The hens, shut in their roosts overnight, would be slung in sickbays willy-nilly a dozen at a time and thrown into the carts and the piglets likewise - and what a commotion they made of it. Now would come the drive. All this cackling, squealing and shouted orders would have conveyed itself to the livestock, and when the young horses, calves, every man and boy on hand with shouts and sticks, well then up would go their tails, heads down, heels in the air, up and off and away, ho, hey tally-ho across the meadow, through the drive gate and up the road, over the hill and far away! Yells and shouts and waving of arms and racing ahead to turn them here and block a gap there! That would be a day to remember for a lifetime.
Luckily for all concerned, with a mile to go the animals had time to get out of puff, and long before they'd rounded the Dark Corner, raced past the Sally Gap, and reached the village street at the top of the hill, they'd be sampling the flavour of the road-side grass and giving us the chance of getting our own breath back too. The sheep, of course, were well used to driving, and in any case our collie dog Gyp could handle them on her own so long as Dadda walked ahead to show her the way. The cows too soon calmed down but the young beast, bold and spoilt by an hour’s freedom in this new exciting world would make pretended rushes at the dog with mock tossing of heads from a safe distance as if to say "Just you wait until my horns grow and then I'll show you!"
All day long, back and forth the procession of animals, wagons, carts, ploughs, mowers, cultivators, harrows, rolls, reapers, tools, harness, ladders, ropes, barrows, mills and engines, root-choppers, cattle-cake mills. chaff-cutters and such would have continued while we lads raced through the house, counting the eighteen rooms, the twenty six windows, the attics and the cellars.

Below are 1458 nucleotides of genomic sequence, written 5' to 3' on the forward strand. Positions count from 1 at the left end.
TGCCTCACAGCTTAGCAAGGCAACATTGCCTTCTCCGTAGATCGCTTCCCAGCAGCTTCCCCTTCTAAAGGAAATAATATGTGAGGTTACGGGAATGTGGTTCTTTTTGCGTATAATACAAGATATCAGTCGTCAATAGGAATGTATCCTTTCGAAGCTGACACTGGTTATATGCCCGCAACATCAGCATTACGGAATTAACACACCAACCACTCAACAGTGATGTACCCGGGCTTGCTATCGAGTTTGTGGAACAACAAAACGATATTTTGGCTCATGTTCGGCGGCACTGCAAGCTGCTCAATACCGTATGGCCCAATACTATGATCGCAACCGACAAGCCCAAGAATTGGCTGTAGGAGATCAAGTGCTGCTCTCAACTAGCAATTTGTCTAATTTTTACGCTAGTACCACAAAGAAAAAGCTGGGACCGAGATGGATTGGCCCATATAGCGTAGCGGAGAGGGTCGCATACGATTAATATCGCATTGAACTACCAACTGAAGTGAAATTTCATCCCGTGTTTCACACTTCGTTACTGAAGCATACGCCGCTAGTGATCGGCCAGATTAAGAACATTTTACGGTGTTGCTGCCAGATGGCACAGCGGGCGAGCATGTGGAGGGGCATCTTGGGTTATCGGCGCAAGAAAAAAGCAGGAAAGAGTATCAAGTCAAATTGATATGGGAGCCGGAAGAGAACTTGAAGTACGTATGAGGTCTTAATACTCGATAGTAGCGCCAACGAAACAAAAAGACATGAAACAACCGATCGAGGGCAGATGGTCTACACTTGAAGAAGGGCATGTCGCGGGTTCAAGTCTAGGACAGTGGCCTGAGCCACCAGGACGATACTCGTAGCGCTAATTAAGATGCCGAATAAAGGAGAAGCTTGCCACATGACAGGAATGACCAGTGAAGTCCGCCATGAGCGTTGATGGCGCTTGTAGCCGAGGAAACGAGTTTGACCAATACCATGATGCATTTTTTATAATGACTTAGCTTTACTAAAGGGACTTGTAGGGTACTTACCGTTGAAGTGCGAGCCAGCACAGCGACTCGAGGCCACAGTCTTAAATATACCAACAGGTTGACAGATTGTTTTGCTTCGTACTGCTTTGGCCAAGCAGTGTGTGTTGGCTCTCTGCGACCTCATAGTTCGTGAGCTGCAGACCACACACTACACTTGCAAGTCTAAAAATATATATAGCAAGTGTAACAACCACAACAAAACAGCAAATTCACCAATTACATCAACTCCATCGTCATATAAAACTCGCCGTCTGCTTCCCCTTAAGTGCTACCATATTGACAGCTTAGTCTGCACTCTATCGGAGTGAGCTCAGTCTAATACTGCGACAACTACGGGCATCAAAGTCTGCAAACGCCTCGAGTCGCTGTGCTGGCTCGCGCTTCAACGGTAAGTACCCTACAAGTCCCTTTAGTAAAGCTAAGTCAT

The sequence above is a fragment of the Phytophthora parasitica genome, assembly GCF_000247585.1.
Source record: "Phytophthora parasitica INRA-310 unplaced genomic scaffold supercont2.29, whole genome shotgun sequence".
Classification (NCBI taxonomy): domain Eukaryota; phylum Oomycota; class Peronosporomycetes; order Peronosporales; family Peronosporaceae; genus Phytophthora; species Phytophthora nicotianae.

All day too, as the rooms were cleared, my mother would have systematically swept and scrubbed down each one until by evening she could declare the old house clean, bright and respectable for its new tenants. And turning perhaps for one last look at the room where three of her children had been born, she turned wearily to face a new house and arrived, last of all, and fit to drop, at Palterton.
The next morning she'd have said "Get that cradle up the back stairs-it'll do there for now!".... and it's there yet!
Thank you, Cornelius for this lovely description of your family moving house and first day at Palterton Hall farm.
Please note: This extract re Cornelius Turner was written on this web site pre December 2006.
1938. Ellen Turner, now heiress to the Hall and farm married Charles Spray and continued to farm there.
1983. May. The house was for sale for £72,000. At that time, the Hall and the farm were separated. The Hall became a private dwelling. Shortly afterwards the Spray family had a house built in the croft next to the Hall. Thus the new building with the farm became known as Hall Farm.
References : Lysons 252, Milnes of Chesterfield/Glover. 11.286: Lowndes and Gorst/Blg.(1937) 1418. Frescheville B/V. 1662 & BDEP 224: COLUMBELL/V. 1611 : Revell/V.1569 : LEAKE/V.1569 & sub Scarsdale, E/BDEP 319.
Reference : Miss Kitty Gorst later Lysley. She died in 1989, her final home being Upper Combe House, now rather dilapidated. Her son William Paul Gorst Lysley, known as Paul, is believed to be an organic farmer at Castle Combe.  (December 2007).
Created 2 December 2003
Last updated: 7 February 2013